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Update No. 96/1 on ICRC activities in Chechnya / Northern Caucasus

26-03-1996 Operational Update

In the troubled North Caucasus region, fighting between Russian federal troops and pro-Dudayev Chechen combatants flared once again, causing more destruction and suffering. Over the past four months, many thousands of people have had to leave their homes and seek shelter elsewhere. Any prospect of a lasting solution to the Chechen conflict seems to be fading.

Gudermes in December 1995; Pervomaiskaya in early 1996; Novogrozny, Sernovodsk and more recently Grozny: in all these places ICRC delegates have been struggling to assist the civilian population, which has once more been drawn into a nightmare situation. The ICRC was able to help people who managed to flee the fighting in the beleaguered villages, however, as no humanitarian truce was granted, it was unable to aid those who remained trapped in these areas. 

Appalling security conditions, arising from acts of pure banditry, have made the work of the ICRC and that of the other humanitarian agencies difficult and even dangerous. Following serious security incidents involving ICRC personnel, the institution has decided temporarily to reduce its programmes in Chechnya and to concentrate on the most urgent needs of Grozny, and the southern part of the region, i.e. assistance to medical facilities treating war-wounded and water and sanitation work.

 Relief and medical assistance  

In the two weeks following the battle for Sernovodsk, some 11,000 persons who found refuge in the neighbouring republic of Ingushetia received food and blankets. On 11 March, delegates were able to bring nine truckloads of water and two of food and me dical supplies into Grozny for the first time since renewed fighting broke out in the city. This was to cover the most urgent needs of the civilian population and medical facilities.

The ICRC has had to reduce its personnel in Chechnya to eight delegates following a downturn in security conditions there.

These people will monitor the situation of medical facilities in Grozny and the south, where more wounded are expected as fighting continues. They will also continue the public kitchen programme, which was started on 25 December 1995. With no electricity and therefore no working pumps, the water and sanitation programme in Grozny is more urgently required than ever. It is thanks to the dedication of local employees that the latter, and the public kitchens, have continued in the absence of ICRC delegates who had no access to the city for two weeks.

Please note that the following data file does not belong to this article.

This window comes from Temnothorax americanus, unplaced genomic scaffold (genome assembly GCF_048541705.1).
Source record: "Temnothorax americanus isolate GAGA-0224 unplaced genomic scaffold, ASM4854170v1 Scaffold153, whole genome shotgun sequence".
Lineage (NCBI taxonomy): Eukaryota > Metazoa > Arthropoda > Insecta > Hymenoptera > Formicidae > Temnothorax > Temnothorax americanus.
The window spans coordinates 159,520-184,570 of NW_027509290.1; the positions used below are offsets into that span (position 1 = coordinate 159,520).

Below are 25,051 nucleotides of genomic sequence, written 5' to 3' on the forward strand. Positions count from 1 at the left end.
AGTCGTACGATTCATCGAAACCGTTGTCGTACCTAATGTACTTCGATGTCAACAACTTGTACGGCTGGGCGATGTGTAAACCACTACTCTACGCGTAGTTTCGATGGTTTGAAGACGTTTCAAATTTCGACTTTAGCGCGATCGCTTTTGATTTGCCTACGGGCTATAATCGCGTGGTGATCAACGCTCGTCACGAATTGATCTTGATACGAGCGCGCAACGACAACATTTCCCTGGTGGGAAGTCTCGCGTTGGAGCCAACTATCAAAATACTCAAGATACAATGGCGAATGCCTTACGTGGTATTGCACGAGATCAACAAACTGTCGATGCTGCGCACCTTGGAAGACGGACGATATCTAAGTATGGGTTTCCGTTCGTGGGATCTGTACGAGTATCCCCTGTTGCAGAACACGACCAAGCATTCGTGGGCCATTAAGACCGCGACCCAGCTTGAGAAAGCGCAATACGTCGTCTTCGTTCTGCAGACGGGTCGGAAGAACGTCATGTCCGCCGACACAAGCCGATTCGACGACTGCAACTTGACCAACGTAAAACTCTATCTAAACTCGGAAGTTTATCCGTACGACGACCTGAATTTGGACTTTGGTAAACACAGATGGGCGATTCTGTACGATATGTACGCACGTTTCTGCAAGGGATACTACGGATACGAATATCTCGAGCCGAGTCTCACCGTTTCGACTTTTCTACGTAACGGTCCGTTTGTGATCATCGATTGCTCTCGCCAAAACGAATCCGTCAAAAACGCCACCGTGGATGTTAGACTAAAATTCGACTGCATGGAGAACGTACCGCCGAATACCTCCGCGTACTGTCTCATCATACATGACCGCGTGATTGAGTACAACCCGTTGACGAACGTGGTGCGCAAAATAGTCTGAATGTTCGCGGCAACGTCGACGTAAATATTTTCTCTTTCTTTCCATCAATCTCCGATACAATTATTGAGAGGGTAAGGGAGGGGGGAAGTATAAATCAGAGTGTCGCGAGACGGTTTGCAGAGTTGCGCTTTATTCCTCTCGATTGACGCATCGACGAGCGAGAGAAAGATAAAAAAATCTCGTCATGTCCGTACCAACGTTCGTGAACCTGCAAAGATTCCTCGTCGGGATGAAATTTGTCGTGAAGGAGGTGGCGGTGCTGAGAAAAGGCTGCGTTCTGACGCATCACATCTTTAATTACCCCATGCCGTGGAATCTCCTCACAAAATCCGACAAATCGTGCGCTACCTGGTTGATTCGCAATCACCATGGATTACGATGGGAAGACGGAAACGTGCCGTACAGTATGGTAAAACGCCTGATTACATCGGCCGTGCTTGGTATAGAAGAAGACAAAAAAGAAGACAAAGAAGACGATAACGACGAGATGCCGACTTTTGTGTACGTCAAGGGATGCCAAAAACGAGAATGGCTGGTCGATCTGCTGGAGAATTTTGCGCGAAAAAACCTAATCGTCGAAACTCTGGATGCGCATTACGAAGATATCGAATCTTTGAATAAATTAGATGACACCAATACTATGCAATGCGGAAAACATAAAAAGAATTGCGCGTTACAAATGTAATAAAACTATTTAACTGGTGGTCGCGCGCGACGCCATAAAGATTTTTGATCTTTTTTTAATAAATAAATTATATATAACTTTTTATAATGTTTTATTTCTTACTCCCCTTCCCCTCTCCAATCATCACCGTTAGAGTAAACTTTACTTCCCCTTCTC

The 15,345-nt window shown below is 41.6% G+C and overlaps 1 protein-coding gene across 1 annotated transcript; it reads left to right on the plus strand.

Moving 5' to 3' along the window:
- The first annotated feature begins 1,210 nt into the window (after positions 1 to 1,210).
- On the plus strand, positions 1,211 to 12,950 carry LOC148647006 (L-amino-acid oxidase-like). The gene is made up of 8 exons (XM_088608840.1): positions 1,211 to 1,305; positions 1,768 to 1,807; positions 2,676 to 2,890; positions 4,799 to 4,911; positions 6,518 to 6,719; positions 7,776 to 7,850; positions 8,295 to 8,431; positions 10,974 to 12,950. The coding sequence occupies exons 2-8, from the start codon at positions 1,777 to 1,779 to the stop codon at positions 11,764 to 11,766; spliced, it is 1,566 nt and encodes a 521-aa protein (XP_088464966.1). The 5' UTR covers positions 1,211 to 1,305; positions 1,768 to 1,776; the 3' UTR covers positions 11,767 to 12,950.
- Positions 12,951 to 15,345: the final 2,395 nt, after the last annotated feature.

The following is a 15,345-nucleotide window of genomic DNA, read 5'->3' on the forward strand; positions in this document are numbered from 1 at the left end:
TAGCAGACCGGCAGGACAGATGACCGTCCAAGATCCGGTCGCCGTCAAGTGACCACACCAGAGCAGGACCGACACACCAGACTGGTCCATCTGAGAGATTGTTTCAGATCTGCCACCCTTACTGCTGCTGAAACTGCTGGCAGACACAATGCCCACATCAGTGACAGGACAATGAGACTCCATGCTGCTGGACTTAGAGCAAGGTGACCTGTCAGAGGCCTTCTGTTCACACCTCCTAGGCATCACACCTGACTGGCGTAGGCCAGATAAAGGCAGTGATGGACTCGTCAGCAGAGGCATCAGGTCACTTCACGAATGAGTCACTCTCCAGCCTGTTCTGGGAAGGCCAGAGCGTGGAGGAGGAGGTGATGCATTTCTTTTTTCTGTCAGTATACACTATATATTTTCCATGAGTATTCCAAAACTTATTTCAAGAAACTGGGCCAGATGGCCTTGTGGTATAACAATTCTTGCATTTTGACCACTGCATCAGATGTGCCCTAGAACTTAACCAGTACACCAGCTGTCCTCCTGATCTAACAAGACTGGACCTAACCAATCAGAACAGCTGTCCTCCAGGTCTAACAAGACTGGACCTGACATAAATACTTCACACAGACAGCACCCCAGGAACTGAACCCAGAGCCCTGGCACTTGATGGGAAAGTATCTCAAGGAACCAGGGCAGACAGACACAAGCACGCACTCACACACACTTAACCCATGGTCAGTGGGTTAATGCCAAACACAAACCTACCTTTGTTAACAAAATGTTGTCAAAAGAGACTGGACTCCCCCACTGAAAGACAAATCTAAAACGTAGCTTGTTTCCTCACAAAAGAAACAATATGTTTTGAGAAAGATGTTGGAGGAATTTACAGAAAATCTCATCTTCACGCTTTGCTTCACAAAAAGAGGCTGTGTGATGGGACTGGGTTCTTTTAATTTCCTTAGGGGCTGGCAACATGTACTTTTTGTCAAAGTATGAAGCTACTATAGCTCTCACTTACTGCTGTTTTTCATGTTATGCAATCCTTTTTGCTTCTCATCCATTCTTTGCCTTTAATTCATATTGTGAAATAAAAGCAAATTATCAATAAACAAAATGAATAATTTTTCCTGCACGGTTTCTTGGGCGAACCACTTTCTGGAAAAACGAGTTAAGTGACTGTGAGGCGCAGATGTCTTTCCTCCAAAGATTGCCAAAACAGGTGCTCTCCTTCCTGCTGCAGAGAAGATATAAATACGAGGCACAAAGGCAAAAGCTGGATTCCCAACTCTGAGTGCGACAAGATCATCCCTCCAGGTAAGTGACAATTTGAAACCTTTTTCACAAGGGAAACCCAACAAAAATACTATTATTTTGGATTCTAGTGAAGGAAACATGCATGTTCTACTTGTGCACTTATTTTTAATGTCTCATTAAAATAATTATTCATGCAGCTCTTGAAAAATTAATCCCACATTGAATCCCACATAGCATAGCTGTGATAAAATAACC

Several towns and villages affected by the fighting (Gudermes, Novogrozny, Sernovodsk) are included in the priorities of ICRC water and sanitation engineers who will do their best to supply the population with clean water, especially in the light of the fact that this region is threatened with cholera during the hot summer months.

In Nazran (Ingushetia) the ICRC will continue to monitor closely the situation of displaced people from Sernovodsk, while completing its previously planned food distributions to the 40,000 people displaced earlier with the help of the local branch of the Russian Red Cross.

In Khasavyurt (Daghestan), where new arrivals from Gudermes and Novogrozny have considerably augmented the number of displaced people, delegates are carrying out food and clothing distributions to approximately 30,000 people. Work on rehabilitating the sanitation system in Khasavyurt, and particularly in the crowded collective centres there, has also started.

 Protection of civilians, visits to detainees, tracing activities  

The ICRC is extremely concerned about those people who have been trapped by the recent fighting in Sernovodsk. Delegates have not yet been authorized to enter the village. The ICRC has already informed the authorities on a number of occasions of its disquiet over the violations of humanitarian law committed during this conflict.

The ICRC is also worried about the situation of detainees, both civilian and military, and has repeatedly requested access to all those being held in relation to the conflict. Although in principle agreements have been reached to allow delegates to visit detainees held by either party to the conflict, in practice access has remained limited. Since the outbreak of the conflict about 700 detainees have been visited on either side in the Republic of Chechnya   and also in other parts of the Russian Federation. The visits have been conducted in accordance with the ICRC's standard procedures; each detainee being allowed to talk to a delegate in private and to send a Red Cross message giving news to his family.

 Promoting respect for humanitarian rules  

In a region where humanitarian law is little known, it is of utmost importance to reach those involved in the fighting. The ICRC recently received authorization from representatives of the Russian armed forces based in Vladikavkaz (North Ossetia) and Rostov (Russian Federation) to give presentations on international humanitarian law and the Red Cross and Red Crescent Movement to troops based in the northern Caucasus.